The winner takes all system practiced by the majority of the states including D.C. (with the exception of Nebraska and Maine) is the second unfortunate aspect, which does a disservice to the popular vote’s true potential influence. Once again, how does one tell the young voter that if they voted for a party that did not receive the plurality in a state, their vote from that point on would have no influence on the outcome? Unless you live a swing state or voted for the winning candidate in your state, this long time practiced state system does exactly what electors do for the entire country. It limits our connection and influence on the public office. Only the winner take all system has greater and real ramifications in every election. As is well known, this is illustrated by Democrats winning the popular vote and losing the presidency in the 2016 election, a result of this repressive framework.

While many call for a Constitutional amendment to dispose of the Electoral College entirely, others promote states simply altering their process to award electors in ways that closer reflects the popular vote within their states. There are several proposals as well as examples in regards to the aforementioned. While there are indeed certain drawbacks to these changes and several reasons why specific individual states oppose such, there are none that would negate their consideration if we are to stay true to the fundamental vision many hold of our republic. Yet, we are far from any consensus. The Union fought the Civil War on the premise that we are a nation first and individual states second, making secession illegal. Related opposing arguments have also been used to both defend and discredit the Electoral College. The question that many have posed, which is at the center of this context is not any legality or illegality, but whether the presidential vote should be based on the individualism of states or on one national identity? Perhaps more pointedly, the power of states or the power of individual voters?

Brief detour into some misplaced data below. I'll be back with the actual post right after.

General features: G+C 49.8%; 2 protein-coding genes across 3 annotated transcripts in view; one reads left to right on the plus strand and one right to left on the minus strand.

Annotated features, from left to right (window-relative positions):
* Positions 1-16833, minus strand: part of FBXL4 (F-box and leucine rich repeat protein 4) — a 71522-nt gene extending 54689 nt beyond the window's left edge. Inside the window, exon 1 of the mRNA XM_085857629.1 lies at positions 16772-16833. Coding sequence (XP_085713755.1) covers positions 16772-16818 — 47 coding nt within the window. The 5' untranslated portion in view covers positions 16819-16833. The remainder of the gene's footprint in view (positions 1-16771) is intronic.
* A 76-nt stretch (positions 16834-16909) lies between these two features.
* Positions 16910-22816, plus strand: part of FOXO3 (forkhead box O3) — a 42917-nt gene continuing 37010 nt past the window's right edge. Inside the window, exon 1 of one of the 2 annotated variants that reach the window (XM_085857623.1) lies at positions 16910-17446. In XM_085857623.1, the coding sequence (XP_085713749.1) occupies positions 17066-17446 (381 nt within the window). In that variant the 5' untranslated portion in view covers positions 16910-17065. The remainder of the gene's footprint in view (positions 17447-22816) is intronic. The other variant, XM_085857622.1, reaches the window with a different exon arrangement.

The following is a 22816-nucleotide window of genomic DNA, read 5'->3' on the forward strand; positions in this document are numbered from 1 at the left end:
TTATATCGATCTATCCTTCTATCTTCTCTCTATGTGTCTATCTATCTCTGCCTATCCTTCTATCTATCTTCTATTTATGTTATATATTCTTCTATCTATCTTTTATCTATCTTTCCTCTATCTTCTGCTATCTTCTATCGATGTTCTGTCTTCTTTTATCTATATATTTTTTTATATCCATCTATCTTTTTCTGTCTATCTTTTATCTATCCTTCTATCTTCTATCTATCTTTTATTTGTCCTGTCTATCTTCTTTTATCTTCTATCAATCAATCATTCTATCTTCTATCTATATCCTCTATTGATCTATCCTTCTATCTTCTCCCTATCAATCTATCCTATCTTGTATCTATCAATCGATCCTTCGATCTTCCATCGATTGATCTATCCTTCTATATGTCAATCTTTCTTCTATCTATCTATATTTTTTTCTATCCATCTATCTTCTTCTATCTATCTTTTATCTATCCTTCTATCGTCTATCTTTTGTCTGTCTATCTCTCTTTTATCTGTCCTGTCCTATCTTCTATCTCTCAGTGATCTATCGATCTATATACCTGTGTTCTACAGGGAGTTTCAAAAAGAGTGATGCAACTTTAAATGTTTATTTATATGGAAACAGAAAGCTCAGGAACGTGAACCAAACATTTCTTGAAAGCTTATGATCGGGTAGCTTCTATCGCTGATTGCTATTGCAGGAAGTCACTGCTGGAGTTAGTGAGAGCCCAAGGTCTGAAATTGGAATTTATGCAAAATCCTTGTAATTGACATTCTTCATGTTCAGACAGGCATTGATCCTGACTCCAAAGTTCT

More to the point, this is a discussion that needs to permeate social media, conventional media, and other formats to a more significant degree. The historic precedent for advancing political structures has always been lengthy and never all encompassing. For instance, it takes over a century for the 17th Amendment, ratified in 1913, requiring states to hold a direct election for U.S. Senators. (An agenda the Populist movement called for much earlier and ultimately bringing that public office closer to the control of the populace.) Technology in this age gives us a platform to examine our knowledge of the election framework and an analysis of its deficiencies. While the 2016 election focused on contrasting ideologies, it as always, culminated in what many suggest is an exclusive and outdated political process. The Founding Fathers did not believe the general public held adequate political knowledge or understanding to have any further involvement than they awarded us at the time. Let us prove that concept no longer holds true through creating awareness and a dialogue, thereby enhancing our republic’s democratic structures.